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Tuesday, 14 February 2012
Page: 1094


Mr ALEXANDER (Bennelong) (12:54): I rise to speak in opposition to these private health insurance bills. This is the third time we have debated this legislation. It was bad legislation the first time, it was bad legislation the second time and—lo and behold!—it is still bad legislation.

For the average Australian concerned about protecting themselves and their family's health, this is most certainly third time unlucky. These changes will directly force people to cancel their private health insurance cover or to select a cheaper level of cover. The government does not deny this. This will place immediate upward pressure on the insurance premiums paid by mums and dads wishing to have some security for their family and will force more people into our already overstretched public hospital system. The government does not deny this. On this Valentine's Day it is clear to see that there is not a lot of love coming from the government benches to those dependent on private health cover.

What we are witnessing here is a simple game of cost-shifting from the federal purse to the states, of passing the buck, of inflaming the blame game that former Prime Minister Rudd promised to end. This government's warped policy focus, regardless of the impact on broader society, is chalking up yet another victim. The government uses fanciful metaphors about the circumstances of the cleaners of this chamber to justify this money grab as a tax only on the rich. However, it is without doubt that the people who vacuum the floors and empty the rubbish bins in this place will be slogged with higher insurance premiums or forced to wait in even longer queues in the public hospital system as a direct result of these changes—not to mention that those who pay the largest portion of tax and contribute to our economy through wealth creation and economic productivity will face premium increases of up to 43 per cent.

This government has put together a consistent record of punishing those in our society who succeed: the carbon tax, the mining tax and now what is effectively a health tax. What this government fails to understand is that an economy is driven by those striving to get ahead. Whilst we must protect those in disadvantaged circumstances, we must also ensure that the road out of disadvantage is not littered with obstacles and punitive measures. The coalition has long supported a policy that all Australians should have access to affordable health care and have real choice in the management of their healthcare needs. This includes the choice for private health insurance, and the Howard government was active in supporting that choice in order to take pressure off the public health system. As a result of that policy, private health insurance coverage increased from 34 per cent in 1996 to over 44 per cent by 2007.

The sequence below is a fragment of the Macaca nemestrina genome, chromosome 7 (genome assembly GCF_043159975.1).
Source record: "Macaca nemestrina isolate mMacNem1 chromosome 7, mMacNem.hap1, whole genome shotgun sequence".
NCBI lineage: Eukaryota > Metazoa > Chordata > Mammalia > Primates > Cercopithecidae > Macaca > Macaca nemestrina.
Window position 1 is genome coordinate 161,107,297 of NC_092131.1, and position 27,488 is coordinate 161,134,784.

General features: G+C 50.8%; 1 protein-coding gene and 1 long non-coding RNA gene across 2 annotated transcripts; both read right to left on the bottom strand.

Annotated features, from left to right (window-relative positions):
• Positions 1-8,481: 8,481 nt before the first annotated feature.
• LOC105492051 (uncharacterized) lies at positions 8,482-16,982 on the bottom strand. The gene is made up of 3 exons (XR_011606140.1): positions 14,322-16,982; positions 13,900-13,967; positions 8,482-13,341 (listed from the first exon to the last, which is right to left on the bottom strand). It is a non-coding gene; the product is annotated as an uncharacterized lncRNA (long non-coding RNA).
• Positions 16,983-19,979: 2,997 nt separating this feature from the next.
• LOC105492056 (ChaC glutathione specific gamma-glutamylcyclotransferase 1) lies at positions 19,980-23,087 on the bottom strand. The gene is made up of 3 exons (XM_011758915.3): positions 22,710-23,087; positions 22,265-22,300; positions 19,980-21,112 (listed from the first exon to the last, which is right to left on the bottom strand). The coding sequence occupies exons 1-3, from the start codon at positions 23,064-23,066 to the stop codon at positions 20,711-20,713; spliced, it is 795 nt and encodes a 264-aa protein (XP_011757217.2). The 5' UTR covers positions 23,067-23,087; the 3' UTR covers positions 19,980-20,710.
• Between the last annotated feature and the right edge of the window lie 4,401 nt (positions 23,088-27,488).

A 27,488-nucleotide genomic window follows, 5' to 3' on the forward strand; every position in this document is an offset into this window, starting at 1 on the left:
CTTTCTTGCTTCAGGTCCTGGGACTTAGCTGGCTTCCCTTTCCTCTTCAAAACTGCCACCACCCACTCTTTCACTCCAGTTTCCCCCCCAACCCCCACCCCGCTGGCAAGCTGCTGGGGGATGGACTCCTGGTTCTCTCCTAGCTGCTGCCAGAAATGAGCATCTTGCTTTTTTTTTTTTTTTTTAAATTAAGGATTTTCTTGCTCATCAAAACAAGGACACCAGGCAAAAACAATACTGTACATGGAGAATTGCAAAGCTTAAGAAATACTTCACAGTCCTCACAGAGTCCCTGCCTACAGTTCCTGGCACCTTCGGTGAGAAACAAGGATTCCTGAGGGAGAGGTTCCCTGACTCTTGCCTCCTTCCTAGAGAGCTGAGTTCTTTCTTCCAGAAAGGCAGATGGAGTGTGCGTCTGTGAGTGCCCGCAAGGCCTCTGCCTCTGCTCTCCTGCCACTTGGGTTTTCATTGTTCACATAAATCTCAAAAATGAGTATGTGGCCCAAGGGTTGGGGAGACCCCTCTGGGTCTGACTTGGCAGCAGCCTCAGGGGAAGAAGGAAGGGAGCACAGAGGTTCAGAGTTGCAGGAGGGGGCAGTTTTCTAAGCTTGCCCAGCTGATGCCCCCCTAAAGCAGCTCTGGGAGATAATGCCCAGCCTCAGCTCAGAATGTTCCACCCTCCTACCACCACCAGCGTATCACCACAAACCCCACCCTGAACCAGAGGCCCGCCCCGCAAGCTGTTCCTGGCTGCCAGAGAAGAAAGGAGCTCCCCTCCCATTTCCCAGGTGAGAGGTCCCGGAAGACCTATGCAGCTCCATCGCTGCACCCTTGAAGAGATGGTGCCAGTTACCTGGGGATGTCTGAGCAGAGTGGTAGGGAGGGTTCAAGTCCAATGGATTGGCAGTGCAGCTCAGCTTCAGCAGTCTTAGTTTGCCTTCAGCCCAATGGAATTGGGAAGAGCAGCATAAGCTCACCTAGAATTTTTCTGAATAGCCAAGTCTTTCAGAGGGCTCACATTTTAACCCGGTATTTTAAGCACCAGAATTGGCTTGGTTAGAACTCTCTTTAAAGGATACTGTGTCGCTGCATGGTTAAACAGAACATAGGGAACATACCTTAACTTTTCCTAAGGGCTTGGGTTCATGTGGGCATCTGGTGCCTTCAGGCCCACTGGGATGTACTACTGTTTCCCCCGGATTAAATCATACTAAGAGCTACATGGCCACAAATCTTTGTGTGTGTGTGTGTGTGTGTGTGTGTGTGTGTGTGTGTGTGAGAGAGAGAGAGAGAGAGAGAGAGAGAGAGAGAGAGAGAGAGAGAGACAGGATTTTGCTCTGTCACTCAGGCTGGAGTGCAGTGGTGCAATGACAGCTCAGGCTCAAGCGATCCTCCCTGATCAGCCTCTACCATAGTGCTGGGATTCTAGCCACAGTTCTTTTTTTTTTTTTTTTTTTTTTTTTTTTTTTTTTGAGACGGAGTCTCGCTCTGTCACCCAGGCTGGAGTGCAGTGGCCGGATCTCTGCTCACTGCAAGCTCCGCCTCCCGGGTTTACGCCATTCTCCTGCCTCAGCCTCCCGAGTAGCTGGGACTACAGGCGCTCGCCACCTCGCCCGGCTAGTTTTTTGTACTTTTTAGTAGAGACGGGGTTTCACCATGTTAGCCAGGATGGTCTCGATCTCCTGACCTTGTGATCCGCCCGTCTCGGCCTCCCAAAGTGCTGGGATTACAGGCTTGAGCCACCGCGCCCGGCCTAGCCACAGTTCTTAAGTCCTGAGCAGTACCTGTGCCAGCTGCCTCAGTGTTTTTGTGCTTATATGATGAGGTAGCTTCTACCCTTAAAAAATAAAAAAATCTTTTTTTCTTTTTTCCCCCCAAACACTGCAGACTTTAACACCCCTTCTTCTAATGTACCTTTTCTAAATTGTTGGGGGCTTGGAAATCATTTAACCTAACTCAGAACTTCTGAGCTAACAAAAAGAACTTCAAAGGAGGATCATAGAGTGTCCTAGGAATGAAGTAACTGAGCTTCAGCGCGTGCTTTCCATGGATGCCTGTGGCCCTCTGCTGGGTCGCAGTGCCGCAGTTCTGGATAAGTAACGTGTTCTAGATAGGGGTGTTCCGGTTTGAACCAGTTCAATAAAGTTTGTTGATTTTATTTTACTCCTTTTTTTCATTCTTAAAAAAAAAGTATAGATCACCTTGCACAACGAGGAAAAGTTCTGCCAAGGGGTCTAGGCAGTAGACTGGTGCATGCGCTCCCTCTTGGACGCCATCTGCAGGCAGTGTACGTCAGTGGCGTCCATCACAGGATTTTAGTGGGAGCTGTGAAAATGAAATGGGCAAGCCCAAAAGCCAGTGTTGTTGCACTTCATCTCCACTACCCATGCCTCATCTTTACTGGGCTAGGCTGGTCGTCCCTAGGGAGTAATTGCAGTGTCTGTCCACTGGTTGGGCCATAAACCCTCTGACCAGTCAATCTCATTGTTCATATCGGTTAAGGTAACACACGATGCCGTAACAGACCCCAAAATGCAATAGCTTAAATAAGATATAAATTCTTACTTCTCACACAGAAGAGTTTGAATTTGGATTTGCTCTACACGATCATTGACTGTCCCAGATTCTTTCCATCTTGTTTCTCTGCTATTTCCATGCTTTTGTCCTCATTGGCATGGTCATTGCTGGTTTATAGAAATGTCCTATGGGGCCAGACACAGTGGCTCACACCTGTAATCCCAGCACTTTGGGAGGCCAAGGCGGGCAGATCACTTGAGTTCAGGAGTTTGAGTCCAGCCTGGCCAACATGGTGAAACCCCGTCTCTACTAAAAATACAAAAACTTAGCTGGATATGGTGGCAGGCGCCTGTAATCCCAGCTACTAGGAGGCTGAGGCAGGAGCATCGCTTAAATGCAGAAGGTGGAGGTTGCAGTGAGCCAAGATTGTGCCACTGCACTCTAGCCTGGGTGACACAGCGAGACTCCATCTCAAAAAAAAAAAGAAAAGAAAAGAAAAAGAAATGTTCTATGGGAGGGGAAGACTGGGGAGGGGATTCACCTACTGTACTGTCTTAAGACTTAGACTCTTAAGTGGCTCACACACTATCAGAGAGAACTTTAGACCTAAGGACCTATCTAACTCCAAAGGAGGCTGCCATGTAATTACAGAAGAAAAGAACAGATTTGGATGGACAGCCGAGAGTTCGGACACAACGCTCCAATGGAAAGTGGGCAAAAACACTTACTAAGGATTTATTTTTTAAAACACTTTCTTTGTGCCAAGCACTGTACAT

In my electorate of Bennelong there are 101,274 people covered by private health insurance—72.9 per cent of the voters in Bennelong depend on private health insurance. Labor's insistence on ripping away the much-needed security from the mums and dads of Bennelong is just another example of this government's total disconnect from the reality of life in the real world. They will claim that it is only the rich who will pay, yet 2.4 million people will face immediate premiums increases in the order of 14 to 43 per cent. Curiously, the government, despite their protestations of the benefit of this change, have kept hidden their predictions on the number of people expected to downgrade their cover as a result of this change. One does not need to be a brain surgeon to realise that, as products become more expensive, mums and dads will seek out cheaper products that will then leave more of the load to be carried by the public hospital system. Do not just take my word for it: the government owned insurer, Medibank Private, has predicted that, as a result of this legislation, 37,000 of their members will cancel their cover and 92,500 will downgrade their level of cover. Internationally acclaimed auditing firm Deloitte predict that, across the industry, 175,000 people will withdraw from private hospital cover in the first year of this change and a further 583,000 will downgrade. What a beautiful set of numbers—not! Over the next five years they expect that 1.6 million will drop cover and 4.3 million will downgrade. This will put an astonishing level of stress on the public system. But of course the federal government can then just blame the states for that. For those that stick with it, Deloitte predict that premiums will rise by 10 per cent above what they would otherwise be without this flawed legislation.